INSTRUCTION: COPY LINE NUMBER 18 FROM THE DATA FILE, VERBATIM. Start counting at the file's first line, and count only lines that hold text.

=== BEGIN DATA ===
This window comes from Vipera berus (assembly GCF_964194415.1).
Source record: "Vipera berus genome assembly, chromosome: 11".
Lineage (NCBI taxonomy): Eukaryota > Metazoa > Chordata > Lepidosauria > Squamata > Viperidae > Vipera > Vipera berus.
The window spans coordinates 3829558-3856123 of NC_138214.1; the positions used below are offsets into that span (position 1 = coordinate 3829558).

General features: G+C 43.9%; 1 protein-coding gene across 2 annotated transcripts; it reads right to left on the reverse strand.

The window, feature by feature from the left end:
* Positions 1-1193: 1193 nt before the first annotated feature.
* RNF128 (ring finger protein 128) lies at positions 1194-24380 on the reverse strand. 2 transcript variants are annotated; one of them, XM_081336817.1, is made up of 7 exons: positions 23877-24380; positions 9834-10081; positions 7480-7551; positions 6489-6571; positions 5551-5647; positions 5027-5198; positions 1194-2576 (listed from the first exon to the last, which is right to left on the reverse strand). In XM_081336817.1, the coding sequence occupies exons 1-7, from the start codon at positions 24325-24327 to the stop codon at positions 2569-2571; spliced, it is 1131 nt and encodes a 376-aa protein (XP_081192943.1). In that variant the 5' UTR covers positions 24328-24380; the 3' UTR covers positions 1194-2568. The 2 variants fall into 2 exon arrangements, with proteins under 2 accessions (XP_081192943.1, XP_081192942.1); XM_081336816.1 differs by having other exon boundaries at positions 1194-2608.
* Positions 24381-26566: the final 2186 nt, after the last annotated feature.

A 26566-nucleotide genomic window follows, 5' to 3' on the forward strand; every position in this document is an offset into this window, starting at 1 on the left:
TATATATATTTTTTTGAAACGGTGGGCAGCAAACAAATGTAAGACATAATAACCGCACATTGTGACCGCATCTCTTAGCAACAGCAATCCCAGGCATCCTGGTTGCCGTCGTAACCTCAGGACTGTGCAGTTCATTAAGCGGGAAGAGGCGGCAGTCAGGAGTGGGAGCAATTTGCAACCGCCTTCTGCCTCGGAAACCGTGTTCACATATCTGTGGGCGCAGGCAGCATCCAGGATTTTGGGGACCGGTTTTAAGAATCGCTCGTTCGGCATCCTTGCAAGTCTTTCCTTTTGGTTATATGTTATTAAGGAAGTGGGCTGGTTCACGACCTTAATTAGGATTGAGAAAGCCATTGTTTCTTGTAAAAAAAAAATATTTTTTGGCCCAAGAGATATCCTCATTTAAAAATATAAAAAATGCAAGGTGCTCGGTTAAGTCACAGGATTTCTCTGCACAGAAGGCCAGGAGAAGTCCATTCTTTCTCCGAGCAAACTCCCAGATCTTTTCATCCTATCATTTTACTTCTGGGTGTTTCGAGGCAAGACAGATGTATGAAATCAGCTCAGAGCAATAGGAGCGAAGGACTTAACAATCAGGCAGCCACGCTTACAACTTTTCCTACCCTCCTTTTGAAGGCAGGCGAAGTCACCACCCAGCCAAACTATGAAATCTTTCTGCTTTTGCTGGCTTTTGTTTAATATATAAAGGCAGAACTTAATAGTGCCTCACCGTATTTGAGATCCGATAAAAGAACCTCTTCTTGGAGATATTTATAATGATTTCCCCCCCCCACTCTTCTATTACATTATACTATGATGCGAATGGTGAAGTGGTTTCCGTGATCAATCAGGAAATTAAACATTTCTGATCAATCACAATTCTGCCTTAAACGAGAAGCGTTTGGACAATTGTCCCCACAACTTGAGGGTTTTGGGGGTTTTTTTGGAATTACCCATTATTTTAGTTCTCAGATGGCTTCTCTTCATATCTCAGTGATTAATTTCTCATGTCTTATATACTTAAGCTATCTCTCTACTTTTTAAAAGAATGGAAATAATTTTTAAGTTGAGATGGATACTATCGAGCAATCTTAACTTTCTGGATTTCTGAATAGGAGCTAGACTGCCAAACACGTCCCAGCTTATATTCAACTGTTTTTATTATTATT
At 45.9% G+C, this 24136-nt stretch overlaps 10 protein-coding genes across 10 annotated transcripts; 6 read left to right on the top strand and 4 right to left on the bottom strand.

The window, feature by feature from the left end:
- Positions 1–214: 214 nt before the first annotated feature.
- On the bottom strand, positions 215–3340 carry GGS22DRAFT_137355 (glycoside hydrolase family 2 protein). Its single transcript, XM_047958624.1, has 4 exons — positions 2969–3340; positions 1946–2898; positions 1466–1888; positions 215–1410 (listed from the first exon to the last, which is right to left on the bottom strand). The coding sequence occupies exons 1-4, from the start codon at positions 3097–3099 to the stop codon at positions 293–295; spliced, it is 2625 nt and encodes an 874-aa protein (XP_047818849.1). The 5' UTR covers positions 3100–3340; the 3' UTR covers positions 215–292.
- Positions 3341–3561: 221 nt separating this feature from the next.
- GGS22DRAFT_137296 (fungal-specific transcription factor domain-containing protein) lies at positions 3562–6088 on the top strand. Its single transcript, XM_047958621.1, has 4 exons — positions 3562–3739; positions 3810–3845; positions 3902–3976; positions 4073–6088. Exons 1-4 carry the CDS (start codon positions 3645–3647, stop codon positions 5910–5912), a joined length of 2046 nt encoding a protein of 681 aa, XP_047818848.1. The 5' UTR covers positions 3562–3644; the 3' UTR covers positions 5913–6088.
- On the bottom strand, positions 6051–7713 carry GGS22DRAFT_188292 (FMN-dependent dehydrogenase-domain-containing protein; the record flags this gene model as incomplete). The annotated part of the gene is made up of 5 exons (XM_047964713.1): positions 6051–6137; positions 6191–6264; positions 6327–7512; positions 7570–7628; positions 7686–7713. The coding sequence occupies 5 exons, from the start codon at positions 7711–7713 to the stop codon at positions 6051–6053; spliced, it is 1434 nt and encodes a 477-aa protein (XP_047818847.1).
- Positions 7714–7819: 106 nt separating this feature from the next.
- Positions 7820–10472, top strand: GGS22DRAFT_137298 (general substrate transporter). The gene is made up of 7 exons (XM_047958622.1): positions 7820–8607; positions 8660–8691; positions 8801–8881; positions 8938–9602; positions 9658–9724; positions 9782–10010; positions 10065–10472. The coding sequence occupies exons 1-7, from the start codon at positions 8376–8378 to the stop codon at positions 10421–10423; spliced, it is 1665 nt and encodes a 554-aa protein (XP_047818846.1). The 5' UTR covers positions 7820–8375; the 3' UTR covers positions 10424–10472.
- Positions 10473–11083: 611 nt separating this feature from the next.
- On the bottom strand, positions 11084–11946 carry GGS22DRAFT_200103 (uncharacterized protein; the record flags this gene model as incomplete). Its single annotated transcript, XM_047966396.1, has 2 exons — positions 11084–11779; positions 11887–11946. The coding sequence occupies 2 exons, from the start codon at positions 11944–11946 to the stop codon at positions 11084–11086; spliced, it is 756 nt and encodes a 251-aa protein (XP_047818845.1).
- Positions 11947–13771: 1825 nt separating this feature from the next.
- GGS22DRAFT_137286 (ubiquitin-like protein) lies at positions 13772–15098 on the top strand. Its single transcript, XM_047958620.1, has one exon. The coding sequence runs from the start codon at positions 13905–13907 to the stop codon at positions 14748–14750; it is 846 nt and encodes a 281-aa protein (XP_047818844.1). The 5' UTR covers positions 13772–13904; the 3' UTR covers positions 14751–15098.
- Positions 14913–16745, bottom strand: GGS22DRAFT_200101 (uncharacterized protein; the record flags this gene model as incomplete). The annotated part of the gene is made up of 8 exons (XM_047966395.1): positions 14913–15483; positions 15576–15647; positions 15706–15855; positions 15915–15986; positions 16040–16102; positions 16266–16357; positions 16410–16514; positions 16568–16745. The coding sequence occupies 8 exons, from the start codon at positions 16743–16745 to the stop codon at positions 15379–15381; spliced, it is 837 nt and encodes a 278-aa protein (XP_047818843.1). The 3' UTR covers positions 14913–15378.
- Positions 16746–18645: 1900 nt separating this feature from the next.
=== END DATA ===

- On the bottom strand, positions 6051–7713 carry GGS22DRAFT_188292 (FMN-dependent dehydrogenase-domain-containing protein; the record flags this gene model as incomplete). The annotated part of the gene is made up of 5 exons (XM_047964713.1): positions 6051–6137; positions 6191–6264; positions 6327–7512; positions 7570–7628; positions 7686–7713. The coding sequence occupies 5 exons, from the start codon at positions 7711–7713 to the stop codon at positions 6051–6053; spliced, it is 1434 nt and encodes a 477-aa protein (XP_047818847.1).